It’s certainly not about the weather…or your knowledge of the weather, for that matter. It’s all about the lingo.

STU
I’m aware of the lingo, Patrick.

PATRICK
Are you?
(Beat)
Nor’eastern.

STU
I don’t wanna get into this with you right now.

PATRICK
Nor’eastern.

STU
(Thinking.)
High pressure ridge.

PATRICK
You’re kidding me, right?

STU
You have a problem with “high pressure ridge”?

PATRICK
My kid can do better than that.

STU
Well if you think you – or your kid – can do better why don’t you both become weathermen?

PATRICK
‘Cause I don’t wanna become a weatherman, Stu. And Christopher’s only five – he wants to become a fireman.
(Thinking.)
Dew Point.

STU
Greenhouse effect.

PATRICK
Ozone layer.

STU
(Beat)
Rogue clouds.

PATRICK
Doppler radar.

STU
Coastal eddy.
(To STAN.)
That’s my personal favorite.

PATRICK
Squall line.

STU
(Long pause.)
Chilblain.

PATRICK
(Beat)
What the fuck is a chilblain?

STU
It’s an old Middle English term meaning, “cold swelling”. It refers to the distress of the skin due to extreme cold.

PATRICK
“Old Middle English”?

STU
It makes me more marketable.

PATRICK
Marketable for what?

STU
If I ever decide to go into weather forecasting.

PATRICK
You mean meteorology?

STU
No-o…that sounds too complicated. Weather forecasting is what I’m interested in.

PATRICK
Good. So now you can forecast the weather from Sherwood Forest.

STU
It’d be easy enough. The weather in the British Isles is at a constant – a constant rain, a constant fog and a constant overcast.

PATRICK
And a constant blah, bla-blah, bla-blah. Don’t forget chilblain.

STU
That’s more of the effect of the weather, not a weather condition.

PATRICK
Right. Any other geographic Eden’s you fancy?

STU
(Thinking.)
Australia. Nepal would be interesting.

PATRICK
Nepal. And when were you planning to delve into this new career?

STU
I’m not sure. I’m simply preparing myself in case I decide to venture into that foray.

PATRICK
Like your foray into the ham radio business?

(STU pulls a small pamphlet from his pant pocket and throws it on the table.)

STU
I have never lost my interest in the ham radio business, thank you!

PATRICK
(Reading from the pamphlet.)
The Wonderful World of Ham Radio: Your Guide to the Fascinating Ways Hams Communicate©. My mistake.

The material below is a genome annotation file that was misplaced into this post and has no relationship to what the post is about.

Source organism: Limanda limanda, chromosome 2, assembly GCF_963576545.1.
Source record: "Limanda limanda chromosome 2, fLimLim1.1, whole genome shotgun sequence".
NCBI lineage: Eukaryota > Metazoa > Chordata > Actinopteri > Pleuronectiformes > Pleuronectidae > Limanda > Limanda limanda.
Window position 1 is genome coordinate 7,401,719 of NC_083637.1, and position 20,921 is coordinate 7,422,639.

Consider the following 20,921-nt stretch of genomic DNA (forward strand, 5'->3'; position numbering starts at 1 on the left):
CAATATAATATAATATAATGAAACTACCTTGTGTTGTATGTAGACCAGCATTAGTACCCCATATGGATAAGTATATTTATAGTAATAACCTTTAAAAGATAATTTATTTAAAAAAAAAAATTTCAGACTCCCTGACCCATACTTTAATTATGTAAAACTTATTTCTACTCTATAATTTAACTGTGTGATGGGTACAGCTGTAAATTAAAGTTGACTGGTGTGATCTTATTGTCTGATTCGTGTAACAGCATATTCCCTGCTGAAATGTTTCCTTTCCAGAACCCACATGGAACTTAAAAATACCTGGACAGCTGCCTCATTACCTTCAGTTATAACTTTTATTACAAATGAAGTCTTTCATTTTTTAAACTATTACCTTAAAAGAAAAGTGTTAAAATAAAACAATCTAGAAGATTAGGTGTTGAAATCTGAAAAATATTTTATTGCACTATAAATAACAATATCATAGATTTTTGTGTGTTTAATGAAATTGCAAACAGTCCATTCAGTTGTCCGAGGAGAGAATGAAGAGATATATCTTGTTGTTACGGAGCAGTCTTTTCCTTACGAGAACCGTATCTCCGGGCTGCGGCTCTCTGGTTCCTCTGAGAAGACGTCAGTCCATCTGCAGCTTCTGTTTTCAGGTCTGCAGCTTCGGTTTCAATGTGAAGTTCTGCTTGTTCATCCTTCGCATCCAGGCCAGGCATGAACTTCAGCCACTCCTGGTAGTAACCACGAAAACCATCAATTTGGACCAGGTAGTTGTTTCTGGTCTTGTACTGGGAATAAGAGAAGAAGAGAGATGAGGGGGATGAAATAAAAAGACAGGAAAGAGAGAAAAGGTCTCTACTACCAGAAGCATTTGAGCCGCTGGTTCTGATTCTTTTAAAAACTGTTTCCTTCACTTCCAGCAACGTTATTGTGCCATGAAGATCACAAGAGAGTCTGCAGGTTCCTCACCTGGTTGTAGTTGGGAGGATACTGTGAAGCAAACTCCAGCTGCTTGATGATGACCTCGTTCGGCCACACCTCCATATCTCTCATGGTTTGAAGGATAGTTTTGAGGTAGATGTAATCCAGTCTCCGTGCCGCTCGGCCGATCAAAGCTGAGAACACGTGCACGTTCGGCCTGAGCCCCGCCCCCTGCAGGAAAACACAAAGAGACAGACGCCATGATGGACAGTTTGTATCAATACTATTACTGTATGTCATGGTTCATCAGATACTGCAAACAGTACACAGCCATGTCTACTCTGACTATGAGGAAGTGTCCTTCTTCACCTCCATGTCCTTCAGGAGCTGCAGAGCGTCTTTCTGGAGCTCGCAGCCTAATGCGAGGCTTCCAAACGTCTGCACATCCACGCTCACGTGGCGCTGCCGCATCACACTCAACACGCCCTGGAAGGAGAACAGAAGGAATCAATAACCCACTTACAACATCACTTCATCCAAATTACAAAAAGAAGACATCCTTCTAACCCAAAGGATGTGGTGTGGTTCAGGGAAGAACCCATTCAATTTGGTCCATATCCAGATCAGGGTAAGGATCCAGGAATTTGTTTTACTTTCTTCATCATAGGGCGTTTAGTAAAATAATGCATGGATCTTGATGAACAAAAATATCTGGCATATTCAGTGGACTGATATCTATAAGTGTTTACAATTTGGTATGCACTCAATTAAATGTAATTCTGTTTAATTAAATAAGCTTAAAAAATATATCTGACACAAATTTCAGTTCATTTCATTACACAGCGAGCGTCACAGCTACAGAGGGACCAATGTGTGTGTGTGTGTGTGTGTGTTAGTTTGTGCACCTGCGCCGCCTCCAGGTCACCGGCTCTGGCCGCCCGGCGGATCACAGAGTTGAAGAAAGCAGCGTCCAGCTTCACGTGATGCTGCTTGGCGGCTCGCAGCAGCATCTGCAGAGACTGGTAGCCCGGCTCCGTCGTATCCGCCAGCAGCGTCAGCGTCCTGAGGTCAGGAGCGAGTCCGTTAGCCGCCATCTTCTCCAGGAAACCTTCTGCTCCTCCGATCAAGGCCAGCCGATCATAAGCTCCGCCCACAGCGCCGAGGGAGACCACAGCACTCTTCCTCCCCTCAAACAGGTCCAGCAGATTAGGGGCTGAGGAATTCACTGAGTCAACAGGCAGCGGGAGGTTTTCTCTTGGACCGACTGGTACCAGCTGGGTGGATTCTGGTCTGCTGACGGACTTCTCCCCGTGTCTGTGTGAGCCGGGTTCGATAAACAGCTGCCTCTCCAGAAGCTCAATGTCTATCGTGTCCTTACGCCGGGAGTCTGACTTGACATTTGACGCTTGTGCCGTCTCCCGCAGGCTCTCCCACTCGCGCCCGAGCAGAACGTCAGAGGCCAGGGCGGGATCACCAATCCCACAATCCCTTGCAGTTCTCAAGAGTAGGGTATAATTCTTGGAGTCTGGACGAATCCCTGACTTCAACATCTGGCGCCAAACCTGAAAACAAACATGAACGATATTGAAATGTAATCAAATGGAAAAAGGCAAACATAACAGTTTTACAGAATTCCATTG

(Glancing away from his newspaper, STAN throws a couple of stir straws at PATRICK and STU.)

STAN
Hey…Radio Free U.S. calling Friar Tuck and Little John. Enough with the weather bullshit, alright? I’m trying to read.

PATRICK
You made the paper again, Stan.

STAN
I saw. I wish they’d give me a more interesting moniker. “Sales executive from the U.S.” – it’s got no punch.

PATRICK
You’re being particular for someone who appreciates anonymity, aren’t you?

STU
Did they up the smoking bounty again?

PATRICK
Yeh, by 5%. That’s not all. That retired tobacco executive in Virginia – he dropped out. That leaves just two: you and that performance artist in Paris.
(Beat)
God, that is one, fucking ugly broad.
(Seeing that STAN’S confused.)
That’s the woman I’m always telling you looks like a guy.
(Beat)
You don’t remember.

STAN
I remember. I always thought “the guy” and “the broad” were two different people. So what do you hate – her or her act?

PATRICK
Both.

STU
For someone who hates her so much, you talk about her a lot.

PATRICK
I didn’t say I found her sexually unappealing.

STU
(To STAN.)
That’s because she performs in the nude.

STAN
You mean even though you find her repulsive you’d sleep with her?

PATRICK
(Without hesitation.)
Ah-h…yeh.
(Beat)
Look, I know she’s one of the last two smokers in the world. Big deal. Stan here’s one of the last two smokers in the world and the world could give two shits about him. No offense, Stan. I’m just saying that this chick – Eponine or Marie Antoinette or whatever the fuck her name is – has become something of a celebrity and I think it’s a crock because she’s an uppity, little bitch whose “act” sucks – and she looks like a guy.

STAN
Have you ever thought that perhaps it’s the ugly, French woman’s art that draws people to her?

PATRICK
Have you seen her act, Stan? She is her art.

STAN
Have you ever seen her act?

PATRICK
No, but I read about it in Playboy™.

STAN
(To STU.)
Did you tell him Playboy had text or did he figure that out on his own?

PATRICK
(Ignoring STAN.)